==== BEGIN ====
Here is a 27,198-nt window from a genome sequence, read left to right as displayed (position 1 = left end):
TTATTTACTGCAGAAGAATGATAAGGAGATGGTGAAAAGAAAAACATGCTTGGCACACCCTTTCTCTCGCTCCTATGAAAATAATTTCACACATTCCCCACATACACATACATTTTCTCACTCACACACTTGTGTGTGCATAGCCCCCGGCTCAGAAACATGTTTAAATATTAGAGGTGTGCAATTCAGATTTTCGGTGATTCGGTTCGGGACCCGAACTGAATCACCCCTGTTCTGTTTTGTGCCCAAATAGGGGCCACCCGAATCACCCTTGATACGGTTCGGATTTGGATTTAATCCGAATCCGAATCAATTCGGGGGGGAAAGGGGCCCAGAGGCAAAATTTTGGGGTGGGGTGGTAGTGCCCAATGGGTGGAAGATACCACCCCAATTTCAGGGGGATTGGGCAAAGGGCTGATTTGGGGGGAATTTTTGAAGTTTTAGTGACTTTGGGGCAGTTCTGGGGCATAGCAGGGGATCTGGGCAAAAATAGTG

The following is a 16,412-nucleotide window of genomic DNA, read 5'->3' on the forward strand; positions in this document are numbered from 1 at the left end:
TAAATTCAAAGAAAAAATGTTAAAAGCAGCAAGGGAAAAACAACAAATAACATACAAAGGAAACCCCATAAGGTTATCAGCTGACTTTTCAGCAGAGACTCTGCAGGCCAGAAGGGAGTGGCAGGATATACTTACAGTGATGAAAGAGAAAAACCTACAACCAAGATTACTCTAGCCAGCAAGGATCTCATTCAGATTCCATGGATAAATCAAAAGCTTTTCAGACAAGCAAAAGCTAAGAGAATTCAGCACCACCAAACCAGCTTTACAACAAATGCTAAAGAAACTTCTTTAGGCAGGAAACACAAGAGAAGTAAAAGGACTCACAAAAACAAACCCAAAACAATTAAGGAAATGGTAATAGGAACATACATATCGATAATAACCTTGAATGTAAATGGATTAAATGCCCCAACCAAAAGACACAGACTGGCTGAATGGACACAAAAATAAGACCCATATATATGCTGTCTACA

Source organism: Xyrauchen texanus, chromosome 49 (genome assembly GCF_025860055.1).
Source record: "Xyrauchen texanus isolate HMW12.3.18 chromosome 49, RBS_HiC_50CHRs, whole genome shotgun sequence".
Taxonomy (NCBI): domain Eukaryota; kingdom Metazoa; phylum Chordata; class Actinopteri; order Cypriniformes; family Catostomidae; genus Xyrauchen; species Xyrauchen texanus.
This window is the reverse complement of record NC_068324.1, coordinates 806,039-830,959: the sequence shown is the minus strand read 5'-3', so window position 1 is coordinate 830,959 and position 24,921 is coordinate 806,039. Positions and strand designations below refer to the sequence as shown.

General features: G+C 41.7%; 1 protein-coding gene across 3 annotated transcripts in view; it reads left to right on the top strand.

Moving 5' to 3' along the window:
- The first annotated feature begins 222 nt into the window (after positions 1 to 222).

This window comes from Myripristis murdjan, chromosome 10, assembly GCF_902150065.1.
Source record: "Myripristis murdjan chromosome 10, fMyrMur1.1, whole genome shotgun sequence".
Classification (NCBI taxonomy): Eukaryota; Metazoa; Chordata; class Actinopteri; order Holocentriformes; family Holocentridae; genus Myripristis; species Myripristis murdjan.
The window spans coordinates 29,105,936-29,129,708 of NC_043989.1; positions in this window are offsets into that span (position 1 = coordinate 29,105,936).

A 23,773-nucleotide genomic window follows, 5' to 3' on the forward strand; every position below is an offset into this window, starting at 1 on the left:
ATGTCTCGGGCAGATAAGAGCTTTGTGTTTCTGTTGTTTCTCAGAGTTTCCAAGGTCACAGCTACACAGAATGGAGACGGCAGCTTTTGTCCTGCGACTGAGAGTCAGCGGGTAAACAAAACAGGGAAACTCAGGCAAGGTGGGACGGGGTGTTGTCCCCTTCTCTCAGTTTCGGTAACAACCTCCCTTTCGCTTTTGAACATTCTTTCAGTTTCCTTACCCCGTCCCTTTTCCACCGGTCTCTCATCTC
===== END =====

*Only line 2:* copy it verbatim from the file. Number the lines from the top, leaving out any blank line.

TTATTTACTGCAGAAGAATGATAAGGAGATGGTGAAAAGAAAAACATGCTTGGCACACCCTTTCTCTCGCTCCTATGAAAATAATTTCACACATTCCCCACATACACATACATTTTCTCACTCACACACTTGTGTGTGCATAGCCCCCGGCTCAGAAACATGTTTAAATATTAGAGGTGTGCAATTCAGATTTTCGGTGATTCGGTTCGGGACCCGAACTGAATCACCCCTGTTCTGTTTTGTGCCCAAATAGGGGCCACCCGAATCACCCTTGATACGGTTCGGATTTGGATTTAATCCGAATCCGAATCAATTCGGGGGGGAAAGGGGCCCAGAGGCAAAATTTTGGGGTGGGGTGGTAGTGCCCAATGGGTGGAAGATACCACCCCAATTTCAGGGGGATTGGGCAAAGGGCTGATTTGGGGGGAATTTTTGAAGTTTTAGTGACTTTGGGGCAGTTCTGGGGCATAGCAGGGGATCTGGGCAAAAATAGTG